AT&T has been in Hawaii for more than 10 years. During that time, the company has always shown strong support for the local community and its multi-ethnic heritage. For 1996, the company was looking for a signature event that would highlight a culture of Hawaii, the performing arts and create an additional visitor attraction. Stryker Weiner & Yokota Public Relations, Inc. (SWAY) recognized the potential of a Dragon Boat Festival and the opportunity it presented for AT&T when the City and County of Honolulu and the Chinese Merchants Association approached AT&T to sponsor this event that had never been done in Hawaii before.
The origin of dragon boat racing can be traced to the fourth century B.C., when Chinese fishermen would host festival ceremonies to ensure plentiful crops. Dragon boat racing is similar to outrigger canoe racing in that paddling teams compete against each other in timed heats. Dragon boat crews consist of 16 paddlers, a drummer, a steersperson and a flag catcher. Competitors race to a central finish line where the flag catcher retrieves a flag from a buoy and carries it to the finish line.
This 2,000-year-old Chinese tradition came to life June 15, 1996 in Honolulu at Ala Moana Beach Park during the first annual AT&T Hawaii Dragon Boat Festival. The festival, which is popular worldwide, featured races between traditional, multicolored boats decorated with fierce dragon heads, tails and scaly bodies. Crews of 19 entered the races to compete in a sport that was virtually unknown in Hawaii.
At the same time the races were taking place, there were Asia Pacific cultural performances at the beachside center stage, including Chinese/Asian martial arts, gymnastics, dancing, singing and puppetry. Complementing these performances were Asia Pacific Rim food stations and activity booths featuring Chinese horoscope tables, Chinese lettering demonstrations and an ancient art exhibit.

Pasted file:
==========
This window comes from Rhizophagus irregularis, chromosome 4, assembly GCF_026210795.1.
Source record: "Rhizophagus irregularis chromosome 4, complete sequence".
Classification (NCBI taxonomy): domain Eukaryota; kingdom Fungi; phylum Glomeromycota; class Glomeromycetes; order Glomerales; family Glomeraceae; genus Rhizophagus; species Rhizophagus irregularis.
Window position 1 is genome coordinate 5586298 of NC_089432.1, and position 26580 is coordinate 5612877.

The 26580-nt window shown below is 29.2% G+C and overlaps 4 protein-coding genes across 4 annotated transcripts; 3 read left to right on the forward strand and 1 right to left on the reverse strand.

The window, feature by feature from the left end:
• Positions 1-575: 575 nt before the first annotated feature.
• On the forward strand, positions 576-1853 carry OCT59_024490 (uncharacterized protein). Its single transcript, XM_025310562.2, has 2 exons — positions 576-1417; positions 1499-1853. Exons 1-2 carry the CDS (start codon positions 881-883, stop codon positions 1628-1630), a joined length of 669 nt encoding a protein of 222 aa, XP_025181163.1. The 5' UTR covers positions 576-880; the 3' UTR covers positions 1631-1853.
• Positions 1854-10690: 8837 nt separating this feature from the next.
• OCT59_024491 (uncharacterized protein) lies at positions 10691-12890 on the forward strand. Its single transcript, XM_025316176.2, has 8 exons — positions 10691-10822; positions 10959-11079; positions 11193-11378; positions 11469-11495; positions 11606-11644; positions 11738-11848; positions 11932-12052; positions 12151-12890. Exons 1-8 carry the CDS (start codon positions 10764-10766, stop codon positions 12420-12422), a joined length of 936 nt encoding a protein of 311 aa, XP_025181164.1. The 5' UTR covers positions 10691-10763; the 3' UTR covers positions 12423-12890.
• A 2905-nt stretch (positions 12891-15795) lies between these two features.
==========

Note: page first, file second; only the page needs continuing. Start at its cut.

Starting in April, local publications and television stations began to run stories on the impending festival. Since the event did not take place until June, AT&T received more than three months of continuing coverage of the festival. THE HONOLULU ADVERTISER and the HONOLULU STAR-BULLETIN each ran five separate pieces. The BULLETIN even included a dragon boat and the name AT&T in the local comic strip "Corky's Hawaii." The DOWNTOWN PLANET ran three stories and PACIFIC BUSINESS NEWS and the WAIKIKI NEWS each ran two. In all, the festival was mentioned in 28 different television segments on all four television affiliates. Because the boats were so colorful, and the festival logo so attractive, the coverage in both mediums was bright and eye-catching. AT&T was mentioned more than 32 times, and the logo, which was distributed by SWAY as part of the event press kits and included the name AT&T, was used 10 times.
As a result, a record was set for the highest number of teams entered in a first time dragon boat race. Sixty-seven teams paddled on race day, and event coordinators at Events International estimate that more than 10,000 people attended the festival.